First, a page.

STUART McGINLEY: Stand shoulder to shoulder with the French

IT seemed very hard to talk about anything else this week after the truly dreadful and shocking events in Paris last weekend.

Almost a week after the attacks, we are still hearing more heartbreaking stories of innocent people enjoying an evening out being killed or injured by purely evil extremists trying to hijack a religion and use it for their own perverted ideology.

One question I am sure we are all thinking is how much danger are we in here in the UK and if there will be an attack here?

It’s only slightly reassuring that because we are an island, it isn’t as easy for terrorists to have access to the weapons like those used in the French capital or move them so freely across our borders.

However, one thing that worries me is how much our police forces are being pushed to the limit with a lack of resources due to budget cuts.

Are we really able to cope with a major atrocity on our shores?

Are we also screening people including some of the migrants heading to the UK thoroughly enough to ensure they are in genuine need, and not masked terrorists.

I also wonder if those people who question our intelligence agencies’ requirement for access to some of our personal data will feel any differently in the light of these recent attacks?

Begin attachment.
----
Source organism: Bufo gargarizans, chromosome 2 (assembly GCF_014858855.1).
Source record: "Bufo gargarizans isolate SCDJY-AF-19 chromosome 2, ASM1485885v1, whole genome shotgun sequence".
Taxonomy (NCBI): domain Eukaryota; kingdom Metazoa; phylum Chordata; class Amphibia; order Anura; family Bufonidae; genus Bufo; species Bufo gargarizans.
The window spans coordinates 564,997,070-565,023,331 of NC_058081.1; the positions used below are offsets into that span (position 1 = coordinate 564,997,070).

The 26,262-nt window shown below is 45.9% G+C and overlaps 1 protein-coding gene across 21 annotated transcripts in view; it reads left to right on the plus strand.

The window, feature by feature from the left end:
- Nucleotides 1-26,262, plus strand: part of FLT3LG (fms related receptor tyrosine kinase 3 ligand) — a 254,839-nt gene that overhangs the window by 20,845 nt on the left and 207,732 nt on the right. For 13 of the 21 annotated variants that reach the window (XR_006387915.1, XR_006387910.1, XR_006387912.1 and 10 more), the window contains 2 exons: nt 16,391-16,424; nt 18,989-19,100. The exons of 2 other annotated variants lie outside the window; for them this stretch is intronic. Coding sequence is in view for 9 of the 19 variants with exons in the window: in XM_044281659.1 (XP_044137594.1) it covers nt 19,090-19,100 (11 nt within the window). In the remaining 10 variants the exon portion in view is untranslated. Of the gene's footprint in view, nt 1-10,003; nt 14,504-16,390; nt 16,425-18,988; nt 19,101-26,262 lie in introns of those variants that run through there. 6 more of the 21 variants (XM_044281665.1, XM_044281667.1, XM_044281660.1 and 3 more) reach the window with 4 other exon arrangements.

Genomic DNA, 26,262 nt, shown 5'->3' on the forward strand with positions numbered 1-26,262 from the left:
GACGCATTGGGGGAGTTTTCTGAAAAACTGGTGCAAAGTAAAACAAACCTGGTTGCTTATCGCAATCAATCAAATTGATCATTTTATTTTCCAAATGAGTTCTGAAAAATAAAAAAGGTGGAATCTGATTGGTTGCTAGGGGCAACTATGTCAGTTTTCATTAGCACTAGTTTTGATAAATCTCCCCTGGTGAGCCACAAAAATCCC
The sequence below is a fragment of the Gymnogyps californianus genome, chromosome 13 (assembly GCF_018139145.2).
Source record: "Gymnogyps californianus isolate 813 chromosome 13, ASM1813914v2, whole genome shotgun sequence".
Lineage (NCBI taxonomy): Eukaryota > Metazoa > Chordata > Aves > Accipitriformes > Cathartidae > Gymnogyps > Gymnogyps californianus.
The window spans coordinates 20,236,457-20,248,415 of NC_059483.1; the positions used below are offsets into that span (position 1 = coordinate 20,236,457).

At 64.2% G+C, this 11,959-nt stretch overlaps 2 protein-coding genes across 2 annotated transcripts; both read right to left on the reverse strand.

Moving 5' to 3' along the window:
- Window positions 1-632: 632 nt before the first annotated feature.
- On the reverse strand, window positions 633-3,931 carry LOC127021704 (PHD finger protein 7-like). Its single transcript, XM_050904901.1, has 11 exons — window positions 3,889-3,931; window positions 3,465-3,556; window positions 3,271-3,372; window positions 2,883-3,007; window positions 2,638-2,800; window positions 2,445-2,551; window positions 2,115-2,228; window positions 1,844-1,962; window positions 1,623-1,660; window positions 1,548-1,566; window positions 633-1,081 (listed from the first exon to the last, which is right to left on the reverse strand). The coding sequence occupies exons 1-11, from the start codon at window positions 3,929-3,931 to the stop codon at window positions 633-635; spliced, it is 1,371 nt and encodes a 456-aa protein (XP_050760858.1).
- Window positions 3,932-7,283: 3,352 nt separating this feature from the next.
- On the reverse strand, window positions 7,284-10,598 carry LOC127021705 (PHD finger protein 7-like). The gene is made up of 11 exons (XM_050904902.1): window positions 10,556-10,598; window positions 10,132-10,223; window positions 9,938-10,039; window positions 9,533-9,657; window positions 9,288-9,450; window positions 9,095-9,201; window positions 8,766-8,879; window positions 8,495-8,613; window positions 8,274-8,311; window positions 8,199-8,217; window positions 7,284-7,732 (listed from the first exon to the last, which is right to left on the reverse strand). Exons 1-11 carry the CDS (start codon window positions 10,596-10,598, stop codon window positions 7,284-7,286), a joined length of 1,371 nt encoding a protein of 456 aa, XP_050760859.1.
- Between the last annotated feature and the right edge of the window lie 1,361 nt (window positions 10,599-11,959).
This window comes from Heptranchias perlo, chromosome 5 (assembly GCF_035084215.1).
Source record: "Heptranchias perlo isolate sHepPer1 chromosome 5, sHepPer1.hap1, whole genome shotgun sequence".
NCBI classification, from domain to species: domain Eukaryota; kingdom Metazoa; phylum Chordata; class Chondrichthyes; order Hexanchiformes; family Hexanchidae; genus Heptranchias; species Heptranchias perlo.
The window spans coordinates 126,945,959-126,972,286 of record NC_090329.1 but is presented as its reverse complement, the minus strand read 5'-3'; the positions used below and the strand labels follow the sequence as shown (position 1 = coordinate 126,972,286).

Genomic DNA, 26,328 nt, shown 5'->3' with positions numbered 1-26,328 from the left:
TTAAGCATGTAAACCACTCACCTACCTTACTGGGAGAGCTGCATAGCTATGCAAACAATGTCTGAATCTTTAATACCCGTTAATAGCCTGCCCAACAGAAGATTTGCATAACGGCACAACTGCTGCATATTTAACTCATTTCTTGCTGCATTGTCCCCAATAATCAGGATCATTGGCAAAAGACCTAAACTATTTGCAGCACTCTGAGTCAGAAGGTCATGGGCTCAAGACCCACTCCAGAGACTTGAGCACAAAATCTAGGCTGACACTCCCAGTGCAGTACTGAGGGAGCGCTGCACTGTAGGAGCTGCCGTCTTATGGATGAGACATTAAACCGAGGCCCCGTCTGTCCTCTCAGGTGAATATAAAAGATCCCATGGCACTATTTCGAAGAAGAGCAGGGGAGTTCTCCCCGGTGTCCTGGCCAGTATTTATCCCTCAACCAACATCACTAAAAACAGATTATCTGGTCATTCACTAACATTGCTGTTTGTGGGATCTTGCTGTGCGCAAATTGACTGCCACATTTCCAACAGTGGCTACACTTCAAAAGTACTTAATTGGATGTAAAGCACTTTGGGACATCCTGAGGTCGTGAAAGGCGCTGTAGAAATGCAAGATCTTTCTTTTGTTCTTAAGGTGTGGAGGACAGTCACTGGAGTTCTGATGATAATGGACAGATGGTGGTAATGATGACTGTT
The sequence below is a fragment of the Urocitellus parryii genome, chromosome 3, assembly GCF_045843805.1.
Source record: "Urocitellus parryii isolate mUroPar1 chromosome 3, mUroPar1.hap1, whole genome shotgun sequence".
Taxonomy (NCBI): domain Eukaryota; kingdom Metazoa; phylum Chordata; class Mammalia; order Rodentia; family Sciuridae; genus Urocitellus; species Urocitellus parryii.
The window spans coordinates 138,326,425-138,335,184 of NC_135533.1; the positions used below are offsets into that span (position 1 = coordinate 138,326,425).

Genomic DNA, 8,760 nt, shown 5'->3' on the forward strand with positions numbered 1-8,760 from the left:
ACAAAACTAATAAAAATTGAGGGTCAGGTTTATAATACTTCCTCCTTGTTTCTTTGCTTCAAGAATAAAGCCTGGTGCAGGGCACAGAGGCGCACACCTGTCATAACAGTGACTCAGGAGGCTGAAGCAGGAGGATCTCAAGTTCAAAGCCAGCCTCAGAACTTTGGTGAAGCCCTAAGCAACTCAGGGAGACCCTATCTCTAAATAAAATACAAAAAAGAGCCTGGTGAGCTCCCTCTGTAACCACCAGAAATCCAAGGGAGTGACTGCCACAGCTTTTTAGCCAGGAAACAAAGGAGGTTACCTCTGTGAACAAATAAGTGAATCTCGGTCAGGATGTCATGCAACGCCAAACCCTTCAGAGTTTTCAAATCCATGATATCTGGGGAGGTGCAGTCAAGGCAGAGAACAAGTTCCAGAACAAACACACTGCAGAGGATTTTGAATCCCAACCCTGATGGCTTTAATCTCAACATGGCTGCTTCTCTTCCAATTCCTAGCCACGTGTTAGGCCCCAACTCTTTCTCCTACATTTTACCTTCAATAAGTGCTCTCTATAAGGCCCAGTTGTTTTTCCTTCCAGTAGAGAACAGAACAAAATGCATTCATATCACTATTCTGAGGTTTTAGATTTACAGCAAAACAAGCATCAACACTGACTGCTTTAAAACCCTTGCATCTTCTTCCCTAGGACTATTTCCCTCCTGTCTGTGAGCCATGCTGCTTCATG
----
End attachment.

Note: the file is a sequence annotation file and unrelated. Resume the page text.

It’s clear these agencies need more powers and I for one have no problem with them doing this.

If you have nothing to hide, why would you mind?

The same argument was used about CCTV cameras when they first came out, with some saying it’s an invasion of our privacy, but how reassured are we when out late at night to know a camera is watching us?

It’s been very moving to see and be part of the solidarity with our French neighbours in light of these attacks.

We stand shoulder to shoulder with them in sending a clear message to these murderers that they will never change our way of life and that terrorism will never succeed.

My thoughts are with all those who were killed or injured, and of course their families who will have to live with the events of that evening for the rest of their lives.